Sahil Sura
Ansys Employee

Hi Jack Cool!
I appreciate your choice of approach, it is referred to as “Sub-Modeling”.  It is not only efficient but also it is computationally less expensive. 
Let’s imagine a case of two plates joined in a ‘T’ shape, subjected to thermal loading. If I used the sub-modeling approach for the ‘I’ part and added fixed support to the end to replicate the restriction of expansion in the longitudinal/ axial direction, would it also restrict the expansion in the transverse direction for the face? and if so would the results be accurate?

You might want to consider as mentioned various displacement and other constraints to add to the bulkhead for simulation. If it’s some frictionless or compression-only support you’re adding and the model isn’t constrained in any of the directions, you can consider the option of including “Weak Springs” in the analysis.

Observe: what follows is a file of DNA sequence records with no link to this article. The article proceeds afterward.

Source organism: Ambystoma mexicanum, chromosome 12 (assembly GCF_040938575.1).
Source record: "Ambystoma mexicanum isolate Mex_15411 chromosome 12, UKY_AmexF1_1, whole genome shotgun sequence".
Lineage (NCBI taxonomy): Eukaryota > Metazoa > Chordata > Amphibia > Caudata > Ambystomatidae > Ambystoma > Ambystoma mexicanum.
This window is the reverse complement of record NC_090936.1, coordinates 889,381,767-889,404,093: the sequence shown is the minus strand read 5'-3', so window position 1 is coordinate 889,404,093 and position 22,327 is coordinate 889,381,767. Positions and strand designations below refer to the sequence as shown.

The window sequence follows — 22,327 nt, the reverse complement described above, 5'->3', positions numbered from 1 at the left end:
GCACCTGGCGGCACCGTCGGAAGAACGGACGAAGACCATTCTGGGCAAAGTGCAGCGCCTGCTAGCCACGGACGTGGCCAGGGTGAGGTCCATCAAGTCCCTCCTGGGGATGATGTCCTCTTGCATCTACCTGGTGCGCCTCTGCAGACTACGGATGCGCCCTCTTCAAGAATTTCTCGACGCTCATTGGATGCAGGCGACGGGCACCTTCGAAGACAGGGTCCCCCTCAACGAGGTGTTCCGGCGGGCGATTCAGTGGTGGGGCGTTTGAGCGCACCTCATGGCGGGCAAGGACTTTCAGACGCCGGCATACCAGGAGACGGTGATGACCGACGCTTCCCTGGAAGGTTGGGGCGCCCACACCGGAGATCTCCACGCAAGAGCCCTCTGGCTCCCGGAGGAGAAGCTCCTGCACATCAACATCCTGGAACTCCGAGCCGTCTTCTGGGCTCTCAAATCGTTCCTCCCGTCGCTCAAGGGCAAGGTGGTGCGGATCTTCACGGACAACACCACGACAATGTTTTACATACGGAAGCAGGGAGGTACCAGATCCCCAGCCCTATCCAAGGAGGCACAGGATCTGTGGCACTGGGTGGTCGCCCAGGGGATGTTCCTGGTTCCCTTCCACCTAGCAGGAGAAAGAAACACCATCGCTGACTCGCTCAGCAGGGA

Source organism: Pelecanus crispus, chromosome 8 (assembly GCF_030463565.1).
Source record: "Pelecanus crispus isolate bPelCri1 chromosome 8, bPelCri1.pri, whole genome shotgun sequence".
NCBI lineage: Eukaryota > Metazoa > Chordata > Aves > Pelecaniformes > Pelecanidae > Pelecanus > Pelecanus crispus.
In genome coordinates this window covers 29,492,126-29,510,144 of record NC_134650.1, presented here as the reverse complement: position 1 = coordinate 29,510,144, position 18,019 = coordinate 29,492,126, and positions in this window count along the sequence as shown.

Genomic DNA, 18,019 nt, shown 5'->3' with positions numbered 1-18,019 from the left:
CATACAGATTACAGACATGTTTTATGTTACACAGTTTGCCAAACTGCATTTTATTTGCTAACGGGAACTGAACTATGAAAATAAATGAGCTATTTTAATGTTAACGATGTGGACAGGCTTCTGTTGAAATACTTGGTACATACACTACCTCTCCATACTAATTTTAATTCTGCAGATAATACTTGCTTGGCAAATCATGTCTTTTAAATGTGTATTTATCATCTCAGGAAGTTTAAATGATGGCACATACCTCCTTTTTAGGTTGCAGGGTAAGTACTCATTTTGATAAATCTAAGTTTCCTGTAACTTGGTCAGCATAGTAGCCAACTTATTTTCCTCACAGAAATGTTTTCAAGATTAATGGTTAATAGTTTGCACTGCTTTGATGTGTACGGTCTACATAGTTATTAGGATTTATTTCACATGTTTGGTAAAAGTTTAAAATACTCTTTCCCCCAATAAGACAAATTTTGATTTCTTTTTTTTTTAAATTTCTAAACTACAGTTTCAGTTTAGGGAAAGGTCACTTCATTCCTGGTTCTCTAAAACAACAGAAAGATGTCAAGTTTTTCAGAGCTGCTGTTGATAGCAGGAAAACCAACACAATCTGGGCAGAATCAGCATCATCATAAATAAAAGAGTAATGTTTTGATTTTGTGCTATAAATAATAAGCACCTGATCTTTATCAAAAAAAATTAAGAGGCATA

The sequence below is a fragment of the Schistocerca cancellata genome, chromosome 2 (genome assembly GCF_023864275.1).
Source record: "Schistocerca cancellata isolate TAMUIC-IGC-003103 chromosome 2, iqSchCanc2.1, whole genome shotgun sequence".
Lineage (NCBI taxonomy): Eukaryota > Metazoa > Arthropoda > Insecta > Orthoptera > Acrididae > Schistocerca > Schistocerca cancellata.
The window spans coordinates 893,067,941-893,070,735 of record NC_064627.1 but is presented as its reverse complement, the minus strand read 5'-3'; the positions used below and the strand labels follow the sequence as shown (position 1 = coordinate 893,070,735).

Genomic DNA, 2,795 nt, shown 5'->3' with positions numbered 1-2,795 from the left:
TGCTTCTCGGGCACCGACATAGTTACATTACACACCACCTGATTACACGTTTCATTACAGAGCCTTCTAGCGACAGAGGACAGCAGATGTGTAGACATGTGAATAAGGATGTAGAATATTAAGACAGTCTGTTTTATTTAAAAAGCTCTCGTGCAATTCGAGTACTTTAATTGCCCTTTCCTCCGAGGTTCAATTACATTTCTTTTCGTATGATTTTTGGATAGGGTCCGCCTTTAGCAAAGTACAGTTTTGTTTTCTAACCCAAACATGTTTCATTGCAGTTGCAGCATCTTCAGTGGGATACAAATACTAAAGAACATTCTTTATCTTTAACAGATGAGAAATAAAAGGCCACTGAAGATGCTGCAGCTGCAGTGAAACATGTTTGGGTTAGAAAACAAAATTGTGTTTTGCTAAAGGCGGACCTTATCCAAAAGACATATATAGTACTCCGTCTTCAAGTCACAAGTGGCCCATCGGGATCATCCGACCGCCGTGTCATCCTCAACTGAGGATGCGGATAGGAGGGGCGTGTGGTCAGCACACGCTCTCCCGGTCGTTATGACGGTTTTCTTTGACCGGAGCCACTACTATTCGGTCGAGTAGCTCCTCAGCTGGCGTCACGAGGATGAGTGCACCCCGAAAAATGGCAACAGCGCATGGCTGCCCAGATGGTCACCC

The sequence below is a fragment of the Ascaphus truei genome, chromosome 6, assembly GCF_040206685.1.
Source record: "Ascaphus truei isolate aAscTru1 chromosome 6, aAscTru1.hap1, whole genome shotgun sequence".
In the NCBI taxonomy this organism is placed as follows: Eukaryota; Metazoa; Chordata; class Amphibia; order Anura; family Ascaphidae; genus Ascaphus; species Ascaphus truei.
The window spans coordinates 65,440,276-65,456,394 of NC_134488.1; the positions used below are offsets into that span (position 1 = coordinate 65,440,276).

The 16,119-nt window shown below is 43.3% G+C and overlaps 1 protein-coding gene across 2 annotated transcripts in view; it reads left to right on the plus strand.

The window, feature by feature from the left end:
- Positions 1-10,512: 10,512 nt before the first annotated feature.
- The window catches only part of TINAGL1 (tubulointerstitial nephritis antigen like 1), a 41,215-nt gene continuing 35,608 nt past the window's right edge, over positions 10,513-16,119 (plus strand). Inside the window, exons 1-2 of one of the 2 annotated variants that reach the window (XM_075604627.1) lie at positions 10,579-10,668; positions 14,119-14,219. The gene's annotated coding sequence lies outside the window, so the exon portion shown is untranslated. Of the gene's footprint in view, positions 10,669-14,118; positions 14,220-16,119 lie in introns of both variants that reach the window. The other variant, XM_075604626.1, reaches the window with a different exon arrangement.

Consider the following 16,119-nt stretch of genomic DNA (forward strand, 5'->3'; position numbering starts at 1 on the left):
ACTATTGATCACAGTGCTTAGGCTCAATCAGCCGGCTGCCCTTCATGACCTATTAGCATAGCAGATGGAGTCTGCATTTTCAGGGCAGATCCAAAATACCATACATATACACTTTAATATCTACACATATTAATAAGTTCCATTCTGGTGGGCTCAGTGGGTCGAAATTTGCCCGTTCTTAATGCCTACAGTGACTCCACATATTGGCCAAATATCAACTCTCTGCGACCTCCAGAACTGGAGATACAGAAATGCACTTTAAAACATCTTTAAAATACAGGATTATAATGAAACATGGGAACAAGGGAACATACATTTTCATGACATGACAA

Please find the following references which will help you in choosing an appropriate boundary condition and also guidance on sub modeling – 
Support Type Boundary Conditions (
Performing Submodeling in Ansys Mechanical — Lesson 6 – ANSYS Innovation Courses
Deploying an Efficient Sub-Modeling Strategy with Ansys Simulation Solutions | Ansys


Hope this helps!



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